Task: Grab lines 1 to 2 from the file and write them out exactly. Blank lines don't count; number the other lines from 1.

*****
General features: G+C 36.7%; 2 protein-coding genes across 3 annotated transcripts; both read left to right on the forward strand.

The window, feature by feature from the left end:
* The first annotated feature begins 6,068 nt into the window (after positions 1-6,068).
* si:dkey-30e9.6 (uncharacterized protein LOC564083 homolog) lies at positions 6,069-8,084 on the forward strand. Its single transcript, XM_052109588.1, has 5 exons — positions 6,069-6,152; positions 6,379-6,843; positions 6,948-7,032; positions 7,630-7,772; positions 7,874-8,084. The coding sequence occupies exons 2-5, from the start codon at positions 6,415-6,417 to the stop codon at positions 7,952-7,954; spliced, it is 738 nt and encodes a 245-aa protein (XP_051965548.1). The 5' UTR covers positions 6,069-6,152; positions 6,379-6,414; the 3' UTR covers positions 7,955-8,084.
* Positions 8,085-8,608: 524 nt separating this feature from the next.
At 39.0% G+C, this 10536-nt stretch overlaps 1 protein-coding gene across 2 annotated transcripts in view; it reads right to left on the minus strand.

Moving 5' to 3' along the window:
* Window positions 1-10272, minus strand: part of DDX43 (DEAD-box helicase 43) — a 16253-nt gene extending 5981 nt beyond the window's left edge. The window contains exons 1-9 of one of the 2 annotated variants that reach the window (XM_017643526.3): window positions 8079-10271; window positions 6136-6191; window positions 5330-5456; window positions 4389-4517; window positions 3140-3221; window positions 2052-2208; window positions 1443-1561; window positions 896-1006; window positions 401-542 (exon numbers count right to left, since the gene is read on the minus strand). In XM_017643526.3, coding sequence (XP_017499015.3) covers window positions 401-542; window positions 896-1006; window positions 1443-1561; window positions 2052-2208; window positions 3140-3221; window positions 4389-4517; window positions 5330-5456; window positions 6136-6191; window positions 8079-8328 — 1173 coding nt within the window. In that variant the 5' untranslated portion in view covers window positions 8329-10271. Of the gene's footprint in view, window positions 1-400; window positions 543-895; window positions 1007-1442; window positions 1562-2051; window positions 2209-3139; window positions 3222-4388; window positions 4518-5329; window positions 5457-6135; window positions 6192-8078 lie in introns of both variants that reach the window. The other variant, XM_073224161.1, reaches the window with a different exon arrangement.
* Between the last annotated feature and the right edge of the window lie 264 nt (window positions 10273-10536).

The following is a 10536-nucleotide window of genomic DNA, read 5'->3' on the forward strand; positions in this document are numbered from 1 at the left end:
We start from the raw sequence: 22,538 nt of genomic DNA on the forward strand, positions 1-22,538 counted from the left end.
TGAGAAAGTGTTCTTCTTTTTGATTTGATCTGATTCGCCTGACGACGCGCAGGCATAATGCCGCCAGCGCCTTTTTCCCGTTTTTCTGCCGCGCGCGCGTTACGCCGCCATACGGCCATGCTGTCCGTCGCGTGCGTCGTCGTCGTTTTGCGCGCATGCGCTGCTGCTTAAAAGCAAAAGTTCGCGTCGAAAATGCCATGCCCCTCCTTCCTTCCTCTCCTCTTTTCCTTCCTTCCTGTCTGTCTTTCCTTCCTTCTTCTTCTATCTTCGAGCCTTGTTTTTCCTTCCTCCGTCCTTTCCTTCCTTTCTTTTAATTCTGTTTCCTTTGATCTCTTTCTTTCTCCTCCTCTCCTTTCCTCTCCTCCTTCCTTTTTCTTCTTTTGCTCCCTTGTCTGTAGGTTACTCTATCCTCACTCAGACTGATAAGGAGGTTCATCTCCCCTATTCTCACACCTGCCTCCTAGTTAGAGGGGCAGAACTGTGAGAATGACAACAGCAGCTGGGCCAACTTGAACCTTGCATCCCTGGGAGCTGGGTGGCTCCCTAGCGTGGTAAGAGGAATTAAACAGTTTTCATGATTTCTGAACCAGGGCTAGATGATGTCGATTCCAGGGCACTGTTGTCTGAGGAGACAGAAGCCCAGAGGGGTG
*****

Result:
General features: G+C 36.7%; 2 protein-coding genes across 3 annotated transcripts; both read left to right on the forward strand.

The window, feature by feature from the left end: